Monday, November 26, 2012

Why You Should be Eating Fermented Foods

You can keep your gut happy by eating foods full of healthy bacteria, including sauerkraut, yogurt and kefir.

A bowl of yogurt with granola, strawberries and blueberries.
Yogurt contains healthy bacteria that can help keep your gut balanced.

It’s hard to imagine that anything numbers into the trillions in your intestinal tract. But in healthy adults, your lower intestine is full of trillions of happy, healthy beneficial bacteria known as probiotics that help your body digest food and stay healthy.

However, your gut bacteria can sometimes get out of balance, which allows harmful bacteria to overpopulate and can lead to illness and disease.

Eating fermented foods such as yogurt, kefir and sauerkraut help keep your helpful gut bacteria happy and strong. When these bacteria are in a good balance, they work hard to keep YOU happy and strong.

Here is a quick list of what your gut bacteria, and the fermented foods you eat, do for your body:

  • Fermentation improves absorption of vitamins and minerals in food, including B vitamins, iron, vitamin C and calcium.
  • Bacteria in fermented foods crowd out other bacteria in your lower intestine that can cause infection, thereby protecting you. In addition, fermented foods create byproducts that make your gut a hostile environment for harmful gut bacteria to live.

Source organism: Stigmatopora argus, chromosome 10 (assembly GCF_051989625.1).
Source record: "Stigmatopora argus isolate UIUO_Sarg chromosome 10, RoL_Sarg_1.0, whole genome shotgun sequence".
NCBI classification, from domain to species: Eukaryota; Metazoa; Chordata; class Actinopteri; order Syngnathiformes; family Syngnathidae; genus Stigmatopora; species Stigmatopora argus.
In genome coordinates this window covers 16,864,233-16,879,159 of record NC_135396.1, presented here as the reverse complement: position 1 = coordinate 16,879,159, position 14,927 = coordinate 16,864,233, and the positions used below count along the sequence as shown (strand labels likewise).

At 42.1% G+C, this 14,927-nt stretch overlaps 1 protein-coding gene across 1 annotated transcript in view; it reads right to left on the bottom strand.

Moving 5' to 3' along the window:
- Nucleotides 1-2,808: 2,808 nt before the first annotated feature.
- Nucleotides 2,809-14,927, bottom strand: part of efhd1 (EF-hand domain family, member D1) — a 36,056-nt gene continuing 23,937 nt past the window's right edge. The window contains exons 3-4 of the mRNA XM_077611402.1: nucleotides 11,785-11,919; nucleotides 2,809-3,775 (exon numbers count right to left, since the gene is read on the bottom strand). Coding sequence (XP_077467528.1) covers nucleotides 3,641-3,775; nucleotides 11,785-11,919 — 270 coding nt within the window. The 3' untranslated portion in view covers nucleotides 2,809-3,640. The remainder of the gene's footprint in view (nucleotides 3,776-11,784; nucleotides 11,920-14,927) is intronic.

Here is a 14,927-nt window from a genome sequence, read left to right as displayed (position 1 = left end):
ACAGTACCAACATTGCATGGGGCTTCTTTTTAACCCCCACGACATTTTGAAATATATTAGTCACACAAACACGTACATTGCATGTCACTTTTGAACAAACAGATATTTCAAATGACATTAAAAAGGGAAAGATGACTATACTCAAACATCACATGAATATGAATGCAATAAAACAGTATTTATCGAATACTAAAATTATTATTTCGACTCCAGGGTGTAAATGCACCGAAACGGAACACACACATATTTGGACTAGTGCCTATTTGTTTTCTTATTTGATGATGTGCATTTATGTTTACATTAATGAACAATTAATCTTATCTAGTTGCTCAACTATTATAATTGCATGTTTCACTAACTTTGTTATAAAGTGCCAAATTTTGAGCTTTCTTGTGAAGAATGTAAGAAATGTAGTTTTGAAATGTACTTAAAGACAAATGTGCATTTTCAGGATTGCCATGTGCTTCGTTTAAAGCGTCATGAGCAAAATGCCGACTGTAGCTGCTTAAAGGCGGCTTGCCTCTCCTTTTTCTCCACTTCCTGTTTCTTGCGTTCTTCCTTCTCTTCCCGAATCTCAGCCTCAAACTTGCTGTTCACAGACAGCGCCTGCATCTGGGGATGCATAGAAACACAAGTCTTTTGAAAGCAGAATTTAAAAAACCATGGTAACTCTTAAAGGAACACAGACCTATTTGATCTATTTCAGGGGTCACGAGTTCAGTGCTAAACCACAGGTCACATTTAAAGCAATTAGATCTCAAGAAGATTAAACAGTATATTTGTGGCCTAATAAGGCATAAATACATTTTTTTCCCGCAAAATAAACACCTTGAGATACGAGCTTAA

• Eating fermented or soaked grains decreases gas and bloating often associated with these foods.
  • Probiotics have been shown to be beneficial with diarrhea, irritable bowel syndrome and eczema, and with preventing urinary tract infections.

Scientists are learning more all the time about the value and benefit of maintaining a healthy gut bacteria environment and population. Getting all the benefits of these foods is as easy as adding yogurt to your breakfast, sauerkraut to your sandwich or tempeh to your dinner, so go out and populate your gut with these foods and feel the difference in your vitality!

— Elisha Rain, MS, CN, Bastyr dietetic intern, and Debra Boutin, MS, RD, chair and dietetic internship director, Department of Nutrition and Exercise Science at Bastyr University.

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